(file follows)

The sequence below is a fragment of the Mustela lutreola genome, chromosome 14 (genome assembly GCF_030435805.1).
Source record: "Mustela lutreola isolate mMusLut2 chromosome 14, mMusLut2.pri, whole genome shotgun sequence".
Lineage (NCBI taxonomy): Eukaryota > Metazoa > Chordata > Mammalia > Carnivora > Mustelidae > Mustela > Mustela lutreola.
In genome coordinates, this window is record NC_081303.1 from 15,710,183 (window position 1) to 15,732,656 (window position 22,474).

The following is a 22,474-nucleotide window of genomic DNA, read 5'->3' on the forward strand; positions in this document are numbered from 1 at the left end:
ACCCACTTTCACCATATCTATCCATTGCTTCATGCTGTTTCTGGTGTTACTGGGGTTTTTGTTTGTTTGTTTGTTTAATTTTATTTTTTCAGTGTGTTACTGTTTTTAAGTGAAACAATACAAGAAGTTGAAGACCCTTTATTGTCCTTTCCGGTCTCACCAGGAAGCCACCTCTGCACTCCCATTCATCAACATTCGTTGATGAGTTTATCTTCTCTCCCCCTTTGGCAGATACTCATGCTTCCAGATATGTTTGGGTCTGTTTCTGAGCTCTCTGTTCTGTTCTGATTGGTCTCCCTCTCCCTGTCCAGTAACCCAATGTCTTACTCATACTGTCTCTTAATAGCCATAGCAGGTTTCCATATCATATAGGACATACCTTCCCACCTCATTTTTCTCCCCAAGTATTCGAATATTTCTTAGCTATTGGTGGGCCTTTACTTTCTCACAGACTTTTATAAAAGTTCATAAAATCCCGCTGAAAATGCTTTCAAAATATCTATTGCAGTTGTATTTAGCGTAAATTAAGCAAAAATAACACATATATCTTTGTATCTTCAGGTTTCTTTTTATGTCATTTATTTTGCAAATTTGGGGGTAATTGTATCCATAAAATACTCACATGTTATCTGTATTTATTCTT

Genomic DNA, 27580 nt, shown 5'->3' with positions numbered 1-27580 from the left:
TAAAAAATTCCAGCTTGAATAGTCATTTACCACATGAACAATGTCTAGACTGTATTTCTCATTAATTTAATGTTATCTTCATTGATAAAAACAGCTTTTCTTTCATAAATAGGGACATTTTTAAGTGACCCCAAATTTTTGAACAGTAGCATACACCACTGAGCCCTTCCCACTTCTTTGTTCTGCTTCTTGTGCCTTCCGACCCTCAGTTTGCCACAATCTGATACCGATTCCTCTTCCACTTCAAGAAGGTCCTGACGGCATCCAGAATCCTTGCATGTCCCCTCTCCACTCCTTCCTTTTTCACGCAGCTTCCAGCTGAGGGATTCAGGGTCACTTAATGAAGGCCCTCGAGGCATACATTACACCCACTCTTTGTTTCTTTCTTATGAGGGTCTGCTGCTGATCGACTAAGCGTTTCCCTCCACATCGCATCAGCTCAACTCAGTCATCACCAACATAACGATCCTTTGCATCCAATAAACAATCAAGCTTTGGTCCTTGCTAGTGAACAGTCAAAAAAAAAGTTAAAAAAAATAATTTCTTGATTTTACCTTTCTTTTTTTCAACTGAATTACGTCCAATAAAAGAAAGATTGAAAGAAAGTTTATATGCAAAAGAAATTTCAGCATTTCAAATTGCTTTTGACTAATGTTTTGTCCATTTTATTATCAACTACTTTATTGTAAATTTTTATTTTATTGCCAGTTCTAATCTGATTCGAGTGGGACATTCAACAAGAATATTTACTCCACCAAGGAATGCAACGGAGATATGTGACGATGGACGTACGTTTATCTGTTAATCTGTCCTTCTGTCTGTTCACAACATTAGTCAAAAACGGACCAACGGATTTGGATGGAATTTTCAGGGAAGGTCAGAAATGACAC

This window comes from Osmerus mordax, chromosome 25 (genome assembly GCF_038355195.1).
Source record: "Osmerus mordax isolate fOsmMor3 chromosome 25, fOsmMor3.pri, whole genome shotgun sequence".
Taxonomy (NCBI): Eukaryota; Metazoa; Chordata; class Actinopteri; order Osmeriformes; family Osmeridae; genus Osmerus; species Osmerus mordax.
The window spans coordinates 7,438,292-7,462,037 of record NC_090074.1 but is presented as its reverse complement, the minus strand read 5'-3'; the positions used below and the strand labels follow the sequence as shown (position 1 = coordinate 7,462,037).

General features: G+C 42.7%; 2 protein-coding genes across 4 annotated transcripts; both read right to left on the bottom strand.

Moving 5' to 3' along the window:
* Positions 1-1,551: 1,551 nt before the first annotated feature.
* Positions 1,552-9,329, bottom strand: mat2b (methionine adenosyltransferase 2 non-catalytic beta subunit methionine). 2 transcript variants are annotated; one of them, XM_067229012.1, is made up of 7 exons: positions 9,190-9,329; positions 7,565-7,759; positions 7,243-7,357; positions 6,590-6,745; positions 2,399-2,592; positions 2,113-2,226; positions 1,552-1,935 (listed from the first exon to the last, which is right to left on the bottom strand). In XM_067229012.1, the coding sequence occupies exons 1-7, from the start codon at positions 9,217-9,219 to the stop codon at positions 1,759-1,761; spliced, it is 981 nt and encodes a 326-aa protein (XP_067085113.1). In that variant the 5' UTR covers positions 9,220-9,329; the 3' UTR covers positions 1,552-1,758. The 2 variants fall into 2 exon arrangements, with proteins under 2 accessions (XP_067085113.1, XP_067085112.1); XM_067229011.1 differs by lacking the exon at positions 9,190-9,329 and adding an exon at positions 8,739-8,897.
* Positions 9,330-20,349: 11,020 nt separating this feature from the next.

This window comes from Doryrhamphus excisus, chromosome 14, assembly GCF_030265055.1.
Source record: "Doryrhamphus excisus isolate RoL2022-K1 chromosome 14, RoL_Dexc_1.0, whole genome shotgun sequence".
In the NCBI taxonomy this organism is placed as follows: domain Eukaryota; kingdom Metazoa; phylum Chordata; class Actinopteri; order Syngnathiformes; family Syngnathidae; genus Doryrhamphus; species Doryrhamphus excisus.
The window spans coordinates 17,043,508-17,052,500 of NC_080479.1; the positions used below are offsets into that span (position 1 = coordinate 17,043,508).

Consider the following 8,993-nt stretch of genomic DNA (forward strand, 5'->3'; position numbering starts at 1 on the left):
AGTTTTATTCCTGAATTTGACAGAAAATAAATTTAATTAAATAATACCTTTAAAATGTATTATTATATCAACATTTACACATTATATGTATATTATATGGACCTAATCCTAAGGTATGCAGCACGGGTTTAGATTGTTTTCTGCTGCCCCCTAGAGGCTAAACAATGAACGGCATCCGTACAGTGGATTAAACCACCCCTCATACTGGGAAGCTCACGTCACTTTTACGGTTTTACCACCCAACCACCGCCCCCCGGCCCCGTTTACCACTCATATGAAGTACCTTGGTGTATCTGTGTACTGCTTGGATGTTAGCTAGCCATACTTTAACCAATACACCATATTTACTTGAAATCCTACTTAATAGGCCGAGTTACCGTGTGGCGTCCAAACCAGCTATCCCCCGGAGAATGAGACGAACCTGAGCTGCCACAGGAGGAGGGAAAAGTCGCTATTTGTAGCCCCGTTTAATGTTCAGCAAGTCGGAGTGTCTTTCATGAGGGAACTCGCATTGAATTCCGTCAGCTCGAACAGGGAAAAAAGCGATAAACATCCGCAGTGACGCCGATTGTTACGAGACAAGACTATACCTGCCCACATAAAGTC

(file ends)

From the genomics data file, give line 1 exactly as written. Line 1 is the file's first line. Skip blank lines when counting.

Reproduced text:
The sequence below is a fragment of the Mustela lutreola genome, chromosome 14 (genome assembly GCF_030435805.1).